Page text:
Instead, customers could listen for free if they were willing to listen or view ads between songs, or for a few dollars in monthly subscription fees, they could have ad-free listening.
Launched in 2008, Spotify, which was originally frowned upon by the music industry, has quickly gained a global following and now has 40 million tracks for its 207 million monthly users to choose from.
Technology has created many opportunities for entrepreneurs to expand their digital horizons.
Financial technology companies, called fintech, have begun taking bold moves in creating a smoother global online market.
Last year economist and entrepreneur Sebastian Siemiatkowski revealed, at Forbes 30 under 30 Europe Summit, that his company, Klarna, would launch an innovative new hybrid debit card.
From humble beginnings as a Burger King employee, Siemiatkowski and his co-founders have created a unique approach to shopping with a card that blends the best of debit and banking.
They have turned it into a business valued at over $2.5 million. Klarna users can make purchases at 90,000 different retailers and choose to pay now or pay later, in four interest-free installments which are collected automatically every two weeks.
This shift moves Klarna, and other competitors, from being a payment processing company to more of an online bank. Siemiatkowski believes that in the future, cards such as those made available through Klarna will expand banking from traditional local businesses to global possibilities.
Klarna is not the only fintech company to try making financing a global enterprise.
The Norwegian company, Axo Finans is a consumer credit and loan broker expanding its reach.
People seeking loans no longer need to contact individual banks to compare interest rates and loan details. After customers fill out a form, Axo Finans will contact multiple affiliated banks and, because the lenders know they are competing for a customer, they offer very competitive rates and payment plans.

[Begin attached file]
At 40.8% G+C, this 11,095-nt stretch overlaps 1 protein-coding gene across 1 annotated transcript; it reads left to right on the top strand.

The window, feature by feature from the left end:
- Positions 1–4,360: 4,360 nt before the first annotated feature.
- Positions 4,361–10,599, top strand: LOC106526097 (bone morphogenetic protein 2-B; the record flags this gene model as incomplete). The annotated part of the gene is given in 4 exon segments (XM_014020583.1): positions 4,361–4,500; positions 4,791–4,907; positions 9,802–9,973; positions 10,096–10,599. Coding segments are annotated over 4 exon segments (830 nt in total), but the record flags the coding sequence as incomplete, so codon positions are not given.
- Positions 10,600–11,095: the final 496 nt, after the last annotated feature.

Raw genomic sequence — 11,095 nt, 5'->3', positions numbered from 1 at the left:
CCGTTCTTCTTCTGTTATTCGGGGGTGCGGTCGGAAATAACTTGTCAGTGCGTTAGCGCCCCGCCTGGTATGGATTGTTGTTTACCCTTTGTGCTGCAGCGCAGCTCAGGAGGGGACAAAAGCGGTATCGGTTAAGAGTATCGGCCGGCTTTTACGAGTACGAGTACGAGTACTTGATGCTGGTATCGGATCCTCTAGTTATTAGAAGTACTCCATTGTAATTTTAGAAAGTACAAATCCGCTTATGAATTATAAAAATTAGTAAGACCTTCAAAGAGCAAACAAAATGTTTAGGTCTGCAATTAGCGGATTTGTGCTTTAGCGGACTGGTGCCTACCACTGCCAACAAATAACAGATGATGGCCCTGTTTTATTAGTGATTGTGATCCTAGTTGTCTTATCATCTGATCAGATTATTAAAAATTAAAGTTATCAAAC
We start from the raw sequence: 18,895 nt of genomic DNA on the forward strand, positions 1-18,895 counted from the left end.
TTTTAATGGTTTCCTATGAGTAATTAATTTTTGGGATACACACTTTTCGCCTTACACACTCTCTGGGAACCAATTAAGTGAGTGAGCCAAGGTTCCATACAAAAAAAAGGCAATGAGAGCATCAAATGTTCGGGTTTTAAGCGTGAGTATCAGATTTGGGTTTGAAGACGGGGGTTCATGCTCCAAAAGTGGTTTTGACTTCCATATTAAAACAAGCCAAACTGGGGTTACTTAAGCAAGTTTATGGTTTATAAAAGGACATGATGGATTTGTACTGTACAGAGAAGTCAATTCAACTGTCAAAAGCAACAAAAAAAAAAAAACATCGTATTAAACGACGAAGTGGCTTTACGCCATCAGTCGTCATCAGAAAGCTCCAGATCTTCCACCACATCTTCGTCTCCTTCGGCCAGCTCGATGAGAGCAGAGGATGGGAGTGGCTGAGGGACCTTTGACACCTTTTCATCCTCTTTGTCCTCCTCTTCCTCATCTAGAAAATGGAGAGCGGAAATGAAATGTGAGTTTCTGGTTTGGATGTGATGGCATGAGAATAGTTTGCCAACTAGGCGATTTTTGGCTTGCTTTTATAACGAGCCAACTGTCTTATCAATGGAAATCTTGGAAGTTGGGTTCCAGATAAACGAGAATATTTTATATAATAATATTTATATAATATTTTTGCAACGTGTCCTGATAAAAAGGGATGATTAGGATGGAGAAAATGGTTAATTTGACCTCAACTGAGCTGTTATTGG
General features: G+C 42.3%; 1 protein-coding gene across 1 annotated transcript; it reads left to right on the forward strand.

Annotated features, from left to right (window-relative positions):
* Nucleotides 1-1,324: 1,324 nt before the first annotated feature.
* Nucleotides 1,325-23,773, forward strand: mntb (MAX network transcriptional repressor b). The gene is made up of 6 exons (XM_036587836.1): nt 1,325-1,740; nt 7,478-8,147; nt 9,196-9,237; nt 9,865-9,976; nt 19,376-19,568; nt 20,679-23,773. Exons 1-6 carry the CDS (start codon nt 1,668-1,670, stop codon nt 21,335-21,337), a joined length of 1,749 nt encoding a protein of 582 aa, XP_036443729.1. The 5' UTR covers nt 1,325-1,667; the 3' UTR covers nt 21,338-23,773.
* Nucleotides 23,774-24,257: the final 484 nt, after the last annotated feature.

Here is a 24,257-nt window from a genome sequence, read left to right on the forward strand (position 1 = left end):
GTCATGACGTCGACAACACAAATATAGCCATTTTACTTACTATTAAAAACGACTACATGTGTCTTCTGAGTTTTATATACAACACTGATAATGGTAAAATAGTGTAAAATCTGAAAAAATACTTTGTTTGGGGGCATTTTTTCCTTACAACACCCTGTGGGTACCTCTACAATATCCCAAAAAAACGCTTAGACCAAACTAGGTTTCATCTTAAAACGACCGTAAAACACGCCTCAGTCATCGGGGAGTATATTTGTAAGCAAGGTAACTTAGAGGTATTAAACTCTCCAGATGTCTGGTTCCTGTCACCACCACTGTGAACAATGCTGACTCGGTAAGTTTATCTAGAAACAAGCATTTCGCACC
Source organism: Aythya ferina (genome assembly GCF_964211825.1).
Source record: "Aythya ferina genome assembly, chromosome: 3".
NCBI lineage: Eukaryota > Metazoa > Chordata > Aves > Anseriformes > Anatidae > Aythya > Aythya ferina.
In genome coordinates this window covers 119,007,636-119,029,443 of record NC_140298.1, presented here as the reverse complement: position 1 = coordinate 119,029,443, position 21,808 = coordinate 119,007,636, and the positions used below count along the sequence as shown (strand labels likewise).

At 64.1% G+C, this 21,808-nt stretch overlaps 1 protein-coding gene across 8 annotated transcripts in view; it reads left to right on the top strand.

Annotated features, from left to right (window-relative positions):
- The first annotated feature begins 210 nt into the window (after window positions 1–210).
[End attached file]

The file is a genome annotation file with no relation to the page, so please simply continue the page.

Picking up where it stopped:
Axo Finans then presents these options to the borrower, who has no obligation to accept the loan.
For those seeking unsecured loans with no collateral, this revolutionizes loan procurement. This unique form of capitalism may prove a boon when compared to the high-interest rates charged by credit cards.
Customers can also consolidate their debts by taking out a private loan, possibly finding a lower interest rate through the comparisons offered by Axo Finans. It’s changing the world of banking.
Another couple of entrepreneurs banking on a high-level of collaboration were Niklas Zennström and Janus Friis.
Zennström was working in the telecom industry when he hired Friis. They soon began working together on their own side business ideas, the first of which is KaZaA, the first music-sharing site.
Then, in 2003 they launched a revolutionary way to connect with people from around the globe — for free.
The technology advanced quickly and by 2006 Skype, as it became known, could convert voice signals into data that would transmit across the internet. Suddenly you could conduct video calls with people anywhere in the world.
Soon Skype became part of our cultural lingo — it’s a verb, in case you’re wondering. It’s much easier to say, “Let’s Skype at 1 p.m. tomorrow” than to use terms like VoIP.
Skype now has over 300 million monthly users.
Swedes traditionally have a high level of trust among each other, though this doesn’t necessarily extend beyond the country’s boundaries.
According to a social anthropology professor at the University of Oslo in Norway, the Swedish hierarchical society has always been very egalitarian.
This equality creates trust between members of society, and trust leads to collaboration without complicated legal documents to block the flow of information.
In a small country such as Sweden, it’s not uncommon for new entrepreneurs such as Birk Nilson, co-founder of Tictail, to reach out to businessmen at Spotify and Klarna for guidance in his venture.
This high-level of collaboration brings a high level of productivity nationwide.
“Intrapreneurship” is also encouraged.
One telecom company, Ericsson, has a division call Ericsson Garage where employees can dabble in new ideas that spark their interest, even though they may be unrelated to the telecom industry.
Trust among supervisor and employee gives the employee a broader scope for imagination in accomplishing the required assignments and this can spark innovation.
This spirit of exploration is so prevalent that, according to a study conducted in 2017 by Stockholm’s Research Institute for Industrial Economics, nearly one-third of all Swedes were engaged in some kind of intrapreneurial activity within the last three years, as compared to only 11.7 Americans.
Innovation and creativity thrive in countries like Sweden, where the culture, economy and government all work together to create an environment for entrepreneurial success.
Nearly three-fourths of all start-up companies there survive past the first three years, which means more jobs and more ways to change the world of business.